FEW have contributed more to the sporting and educational life of Portadown than Sammy Jones, legendary hockey coach and former vice-principal of Portadown College.
Mr Jones (82), who died last week after a long illness, leaves a sporting legacy that will never be forgotten when the town’s history is recalled. He coached Portadown Ladies Hockey Club to nine Ulster Senior League titles, six Ulster Shield triumphs, eight all-Ireland titles and eight sorties into Europe to represent Ireland in the continental finals, the equivalent of football’s European Champions League - all within a period of 18 years.
In 1973, he received the coveted national award, The Torch Trophy, for his services to sport, and it was presented at Buckingham Palace by the Duke of Edinburgh.
He was also a highly-respected science teacher at Portadown College for 38 years, was Head of the Physics Department and vice-principal in his latter years at PC. And he was a talented musician, playing keyboards in the upbeat Newry-based ‘Sammy Jones Dance Band’ throughout the 1950s.
He also wrote the ladies’ hockey notes for the Portadown Times for around 30 years - a weekly column that was written with expertise, a deep knowledge of the game, and with a dash of humour that summed up the man. And during his life, he was a highly-respected administrator in the game, both at Ulster level and at local level, especially in the development of Chambers Park and later Edenvilla Park.
For all his talents, perhaps his greatest gifts were his modesty, his total lack of pomposity, his ready sense of humour, which was never abrasive, but extremely funny and often turned on himself. Sammy Jones was unique, a one-off.
Born in Newry, he attended the Frontier Town’s Model Public Elementary School, and moved on to Newry Intermediate (later Grammar School) - he was Head Boy in his final year - and from there to Queen’s University (1947-51), where he gained a BSc Honours Degree in Physics and Chemistry.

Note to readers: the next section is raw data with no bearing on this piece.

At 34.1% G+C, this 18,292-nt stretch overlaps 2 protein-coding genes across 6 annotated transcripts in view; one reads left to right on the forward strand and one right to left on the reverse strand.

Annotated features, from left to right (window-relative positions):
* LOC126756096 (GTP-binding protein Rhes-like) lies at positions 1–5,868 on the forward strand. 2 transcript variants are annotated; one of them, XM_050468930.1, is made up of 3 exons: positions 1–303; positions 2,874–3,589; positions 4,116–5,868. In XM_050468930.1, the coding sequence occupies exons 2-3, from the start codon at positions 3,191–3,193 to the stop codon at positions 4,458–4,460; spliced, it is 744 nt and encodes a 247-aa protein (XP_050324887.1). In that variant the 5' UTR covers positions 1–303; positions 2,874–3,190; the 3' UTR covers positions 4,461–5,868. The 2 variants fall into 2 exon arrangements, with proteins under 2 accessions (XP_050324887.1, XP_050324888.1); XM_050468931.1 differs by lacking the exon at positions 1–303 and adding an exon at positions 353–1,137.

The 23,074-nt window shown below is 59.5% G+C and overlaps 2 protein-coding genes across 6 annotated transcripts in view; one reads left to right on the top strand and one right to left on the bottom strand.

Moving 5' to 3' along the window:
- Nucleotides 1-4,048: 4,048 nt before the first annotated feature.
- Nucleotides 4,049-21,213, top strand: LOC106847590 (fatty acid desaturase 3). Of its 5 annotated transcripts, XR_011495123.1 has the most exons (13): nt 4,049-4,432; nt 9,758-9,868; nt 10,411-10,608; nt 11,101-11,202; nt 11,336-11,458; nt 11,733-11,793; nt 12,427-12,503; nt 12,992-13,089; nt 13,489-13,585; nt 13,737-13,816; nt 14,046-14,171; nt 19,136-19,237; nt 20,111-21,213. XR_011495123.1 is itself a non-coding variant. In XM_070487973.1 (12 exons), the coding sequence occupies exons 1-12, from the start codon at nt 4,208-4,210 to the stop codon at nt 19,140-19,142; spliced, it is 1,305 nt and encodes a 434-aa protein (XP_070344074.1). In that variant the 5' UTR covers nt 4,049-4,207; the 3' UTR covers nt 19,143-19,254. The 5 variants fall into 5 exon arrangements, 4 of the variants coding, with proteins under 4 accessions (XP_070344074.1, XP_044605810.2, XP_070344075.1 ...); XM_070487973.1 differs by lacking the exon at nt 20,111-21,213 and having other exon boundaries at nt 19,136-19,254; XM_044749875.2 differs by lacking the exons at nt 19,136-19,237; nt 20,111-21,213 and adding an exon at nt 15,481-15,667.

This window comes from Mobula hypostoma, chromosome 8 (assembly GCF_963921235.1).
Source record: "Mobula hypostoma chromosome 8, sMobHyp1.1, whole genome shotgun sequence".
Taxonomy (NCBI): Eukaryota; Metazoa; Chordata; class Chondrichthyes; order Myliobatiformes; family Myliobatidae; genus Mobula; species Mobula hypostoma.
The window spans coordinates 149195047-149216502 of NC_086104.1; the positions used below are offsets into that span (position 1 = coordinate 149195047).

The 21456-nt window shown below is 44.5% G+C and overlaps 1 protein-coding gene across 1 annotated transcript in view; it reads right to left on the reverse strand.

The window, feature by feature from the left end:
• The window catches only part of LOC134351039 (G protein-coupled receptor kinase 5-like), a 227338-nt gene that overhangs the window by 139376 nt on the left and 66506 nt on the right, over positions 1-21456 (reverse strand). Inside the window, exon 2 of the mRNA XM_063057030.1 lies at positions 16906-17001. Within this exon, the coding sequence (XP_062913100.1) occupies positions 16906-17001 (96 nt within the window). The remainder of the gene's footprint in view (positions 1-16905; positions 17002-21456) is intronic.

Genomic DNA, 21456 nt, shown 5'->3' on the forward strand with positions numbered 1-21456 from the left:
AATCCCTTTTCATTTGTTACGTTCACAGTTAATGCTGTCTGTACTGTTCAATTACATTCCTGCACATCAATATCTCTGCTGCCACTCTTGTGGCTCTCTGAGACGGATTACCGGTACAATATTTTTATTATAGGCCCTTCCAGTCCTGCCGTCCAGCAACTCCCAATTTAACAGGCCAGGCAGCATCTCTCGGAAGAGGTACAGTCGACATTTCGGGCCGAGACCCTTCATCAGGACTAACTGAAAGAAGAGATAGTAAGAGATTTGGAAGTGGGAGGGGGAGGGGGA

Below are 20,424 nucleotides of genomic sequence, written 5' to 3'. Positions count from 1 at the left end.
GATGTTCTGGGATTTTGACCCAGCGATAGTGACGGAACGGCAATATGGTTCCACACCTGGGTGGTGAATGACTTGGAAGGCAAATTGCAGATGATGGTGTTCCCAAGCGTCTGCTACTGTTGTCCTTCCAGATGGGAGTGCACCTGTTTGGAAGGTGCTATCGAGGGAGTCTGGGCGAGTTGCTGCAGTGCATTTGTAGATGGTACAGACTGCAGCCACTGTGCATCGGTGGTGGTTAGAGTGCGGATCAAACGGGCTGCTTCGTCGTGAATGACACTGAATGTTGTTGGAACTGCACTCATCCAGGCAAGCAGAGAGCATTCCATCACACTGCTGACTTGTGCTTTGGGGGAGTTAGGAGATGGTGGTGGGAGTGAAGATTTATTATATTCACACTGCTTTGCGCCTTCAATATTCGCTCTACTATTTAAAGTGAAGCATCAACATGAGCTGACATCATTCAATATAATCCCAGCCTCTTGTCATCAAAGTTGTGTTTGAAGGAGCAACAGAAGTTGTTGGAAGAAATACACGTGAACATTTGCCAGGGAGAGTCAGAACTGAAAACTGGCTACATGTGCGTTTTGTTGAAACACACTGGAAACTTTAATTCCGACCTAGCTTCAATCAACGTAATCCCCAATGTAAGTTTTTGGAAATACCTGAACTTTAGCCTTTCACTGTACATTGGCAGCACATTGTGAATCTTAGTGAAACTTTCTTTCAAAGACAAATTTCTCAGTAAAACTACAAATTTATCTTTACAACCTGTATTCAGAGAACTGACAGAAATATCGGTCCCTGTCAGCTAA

His first teaching post was in the Science Department of Lurgan College, and he moved to Portadown after two years and stayed at the College for the rest of his career, retiring in 1991.
He had played hockey at school in Newry, as goalkeeper, had a few matches for Newry Olympic and then played for Queen’s. When he moved to PC, he started his coaching career, most notably by guiding the girls first eleven to the school’s first-ever Ulster Schools Cup win in 1963. They beat Strathearn 3-1, with Ruth McKinley notching a hat-trick. Lily Reavie was team captain.
Ruth recalled, “Sammy Jones was the best coach we could have wished for. He was a real expert, but his humour and easy manner were the things I remember most. We all adored him and he brought out the best in us.” Donald Woodman was the Headmaster then, and was ecstatic at the victory.
Meanwhile, Mr Jones continued with his distinguished teaching career, and was vice-principal, along with colleagues Garfield England and Mrs Daryll Jameson, who led the College to their latest Schools Cup win in 1996 - which delighted Mr Jones, then retired, just as much as the first triumph.
He ended his College career under the leadership of Headmaster Mr Harry Armstrong, who said, “He was an excellent teacher and an excellent person. He was the elder statesman then and something of a legend. The staff loved him, and his humour and vast experience were great attributes to the school. He will be sadly missed.”